There's a neat little pun in the title of Adam Beechen and Manny Bello's new black-and-white graphic novel, Dugout (AiT/Planet Lar). Look at the cover, with hero baseball manager Cookie Palisetti in his uniform, holding onto a bag of bats, ball, and what you first don't notice as pickaxes – and you can see the joke. Dugout is both a baseball and a prison break story with the in-hock Cookie digging himself out of his multiple personal dilemmas by arranging the escape of a promising young pitcher who's been jailed for killing his abusive parents.
Like most caper stories, Dugout is 80% build-up and 20% bang. So writer Beechen opens with the plight of 1959 L.A. Pioneers manager Palisetti and his failing team. In major debt to a bookie, facing a disgruntled owner on the verge of dumping the team, Cookie arranges an exhibition game at Los Diablos State Correctional Facility, where the would-be pitching star, Billy Luther, is incarcerated. Thankfully for Cookie, the prison's warden proves to be the kind of sports-addled official we're accustomed to from flicks like The Longest Yard, so our hero isn't watched too closely.
As a manager, we're told, Palisetti is an improvisational kind of guy ("There's a glorious desperation to everything you do," Warden Charles notes at one point), and his jailbreak proves to be just as half-planned. Enlisting the aid of a former inmate currently pitching for the Pioneers, Wilbur "The Rev" Niles, and a geezerly con who's been digging a tunnel out of the prison for years, the team manager puts his half-plan in play. In so doing, he hopes to save his team and impress a girl, Billy's shapely full-lipped sister Irene.
As a jailbreak yarn, Dugout doesn't throw a lot of curve balls. It follows its hero through set-up and execution without much in the way of plot complications. The story's primary pleasures rest in watching its marginal characters go about their business: hapless Cookie as he ineffectually attempts to talk a thug out of breaking his fingers, ersatz born-again "Rev" Niles as he proffers fabricated scripture, horny jailbird Stevens as he digs his hole on the promise of a hooker with "jugs as big as my head."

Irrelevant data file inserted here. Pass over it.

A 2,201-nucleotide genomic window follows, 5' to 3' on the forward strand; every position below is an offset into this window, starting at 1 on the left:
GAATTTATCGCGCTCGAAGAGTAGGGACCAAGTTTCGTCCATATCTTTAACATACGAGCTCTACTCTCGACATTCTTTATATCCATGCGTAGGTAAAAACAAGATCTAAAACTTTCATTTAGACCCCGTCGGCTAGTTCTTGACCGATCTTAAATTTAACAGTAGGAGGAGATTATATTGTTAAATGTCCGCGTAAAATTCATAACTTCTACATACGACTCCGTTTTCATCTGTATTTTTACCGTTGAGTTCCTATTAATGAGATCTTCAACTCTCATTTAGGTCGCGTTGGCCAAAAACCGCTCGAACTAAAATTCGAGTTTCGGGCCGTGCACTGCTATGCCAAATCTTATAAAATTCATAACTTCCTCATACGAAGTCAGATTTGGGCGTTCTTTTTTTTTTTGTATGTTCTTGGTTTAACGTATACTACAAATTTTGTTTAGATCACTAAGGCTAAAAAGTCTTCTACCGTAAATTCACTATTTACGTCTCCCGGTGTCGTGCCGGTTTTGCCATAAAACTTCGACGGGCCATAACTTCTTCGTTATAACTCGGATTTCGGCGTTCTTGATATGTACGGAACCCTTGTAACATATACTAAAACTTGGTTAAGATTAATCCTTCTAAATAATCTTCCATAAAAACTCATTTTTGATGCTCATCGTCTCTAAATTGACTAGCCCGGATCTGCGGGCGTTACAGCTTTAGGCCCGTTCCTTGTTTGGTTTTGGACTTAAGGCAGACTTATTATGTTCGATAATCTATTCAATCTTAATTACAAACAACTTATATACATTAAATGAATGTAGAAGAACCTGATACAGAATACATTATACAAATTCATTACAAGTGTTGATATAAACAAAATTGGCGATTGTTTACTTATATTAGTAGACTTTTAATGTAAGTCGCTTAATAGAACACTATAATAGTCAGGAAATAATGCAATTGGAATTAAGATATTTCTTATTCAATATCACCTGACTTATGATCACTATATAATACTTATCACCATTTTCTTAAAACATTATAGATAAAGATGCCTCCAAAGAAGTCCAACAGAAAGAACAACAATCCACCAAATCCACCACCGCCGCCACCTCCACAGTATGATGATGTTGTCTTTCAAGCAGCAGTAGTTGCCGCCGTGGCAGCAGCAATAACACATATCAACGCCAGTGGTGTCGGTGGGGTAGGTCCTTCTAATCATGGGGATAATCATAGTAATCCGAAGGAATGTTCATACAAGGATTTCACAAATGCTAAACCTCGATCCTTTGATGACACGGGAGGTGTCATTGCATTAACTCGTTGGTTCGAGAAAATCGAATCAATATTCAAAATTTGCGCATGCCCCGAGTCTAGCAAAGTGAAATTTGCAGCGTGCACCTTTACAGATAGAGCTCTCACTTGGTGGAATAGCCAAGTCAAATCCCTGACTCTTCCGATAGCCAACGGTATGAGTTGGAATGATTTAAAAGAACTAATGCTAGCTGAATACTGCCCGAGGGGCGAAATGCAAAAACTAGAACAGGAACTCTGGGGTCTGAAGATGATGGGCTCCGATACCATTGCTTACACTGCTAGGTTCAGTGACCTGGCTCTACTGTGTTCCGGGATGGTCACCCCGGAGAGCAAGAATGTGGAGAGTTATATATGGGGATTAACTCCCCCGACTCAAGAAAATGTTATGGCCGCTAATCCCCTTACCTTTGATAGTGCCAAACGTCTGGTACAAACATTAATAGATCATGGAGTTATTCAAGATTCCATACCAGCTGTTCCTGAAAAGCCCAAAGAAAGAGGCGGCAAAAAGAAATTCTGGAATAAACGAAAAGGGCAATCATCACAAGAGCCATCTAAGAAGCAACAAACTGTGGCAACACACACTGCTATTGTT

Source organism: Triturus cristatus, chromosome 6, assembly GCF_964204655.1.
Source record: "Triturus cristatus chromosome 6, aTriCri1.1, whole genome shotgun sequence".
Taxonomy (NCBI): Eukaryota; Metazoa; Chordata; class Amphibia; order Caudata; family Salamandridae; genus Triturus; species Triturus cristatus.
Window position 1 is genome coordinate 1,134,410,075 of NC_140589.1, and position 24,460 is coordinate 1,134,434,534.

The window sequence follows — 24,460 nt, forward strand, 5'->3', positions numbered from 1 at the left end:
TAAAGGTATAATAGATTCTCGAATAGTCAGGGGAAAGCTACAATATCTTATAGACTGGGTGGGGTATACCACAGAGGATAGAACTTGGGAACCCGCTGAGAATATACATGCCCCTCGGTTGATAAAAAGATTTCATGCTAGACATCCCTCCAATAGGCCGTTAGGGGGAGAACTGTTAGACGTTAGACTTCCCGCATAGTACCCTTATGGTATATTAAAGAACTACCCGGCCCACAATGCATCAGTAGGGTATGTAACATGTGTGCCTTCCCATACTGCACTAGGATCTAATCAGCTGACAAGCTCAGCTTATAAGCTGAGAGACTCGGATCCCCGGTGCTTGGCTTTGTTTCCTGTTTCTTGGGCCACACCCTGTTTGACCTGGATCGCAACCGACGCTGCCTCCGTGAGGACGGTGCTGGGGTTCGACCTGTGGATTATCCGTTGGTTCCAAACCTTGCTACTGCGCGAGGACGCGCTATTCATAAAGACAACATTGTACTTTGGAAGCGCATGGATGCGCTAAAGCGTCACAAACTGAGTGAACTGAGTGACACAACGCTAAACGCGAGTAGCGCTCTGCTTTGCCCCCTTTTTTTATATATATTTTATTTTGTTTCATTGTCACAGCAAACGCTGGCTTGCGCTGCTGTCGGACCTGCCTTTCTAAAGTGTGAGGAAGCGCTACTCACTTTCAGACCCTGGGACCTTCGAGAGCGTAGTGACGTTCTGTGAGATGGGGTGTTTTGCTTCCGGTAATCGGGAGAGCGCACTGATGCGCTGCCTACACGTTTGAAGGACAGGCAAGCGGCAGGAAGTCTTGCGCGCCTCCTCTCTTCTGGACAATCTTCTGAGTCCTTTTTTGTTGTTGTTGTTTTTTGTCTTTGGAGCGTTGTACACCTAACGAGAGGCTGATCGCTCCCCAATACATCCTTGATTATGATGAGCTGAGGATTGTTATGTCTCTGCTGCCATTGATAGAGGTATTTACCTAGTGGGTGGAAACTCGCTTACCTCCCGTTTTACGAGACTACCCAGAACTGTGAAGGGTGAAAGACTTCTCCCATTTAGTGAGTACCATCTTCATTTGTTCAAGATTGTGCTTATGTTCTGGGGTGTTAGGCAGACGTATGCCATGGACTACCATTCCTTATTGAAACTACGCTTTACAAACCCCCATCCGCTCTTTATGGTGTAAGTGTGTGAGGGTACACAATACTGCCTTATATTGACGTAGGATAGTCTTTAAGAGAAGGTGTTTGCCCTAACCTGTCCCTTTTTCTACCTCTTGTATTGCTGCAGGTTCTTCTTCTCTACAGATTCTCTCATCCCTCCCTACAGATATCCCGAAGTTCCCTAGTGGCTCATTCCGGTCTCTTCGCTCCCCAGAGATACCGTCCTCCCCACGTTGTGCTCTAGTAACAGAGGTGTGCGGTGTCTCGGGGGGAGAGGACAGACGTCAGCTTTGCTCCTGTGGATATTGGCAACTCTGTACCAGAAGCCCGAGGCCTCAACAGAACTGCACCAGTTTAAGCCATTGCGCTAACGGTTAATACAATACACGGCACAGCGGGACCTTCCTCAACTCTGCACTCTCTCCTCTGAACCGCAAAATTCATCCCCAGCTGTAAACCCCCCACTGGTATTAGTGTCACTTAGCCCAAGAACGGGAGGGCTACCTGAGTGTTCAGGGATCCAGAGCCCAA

Artist Manny Bello (who first teamed up with Beechen four years ago in Hench) gives this lot a suitably lived-in appearance: even his Irene isn't too much of a looker. Back when I first read Hench, I took issue with some of Bellow's unconvincing figures, but it's less of an issue in Dugout. If, at times, Beechen's chatty set-up overpowers the artist's visuals (there are a few too many talky headshots), the artist's rumpled, dust-flecked style is definitely suited to the story's period milieu. These mugs live in a leather-stitched world, and they wouldn't have it any other way. Neither, for that matter, would we…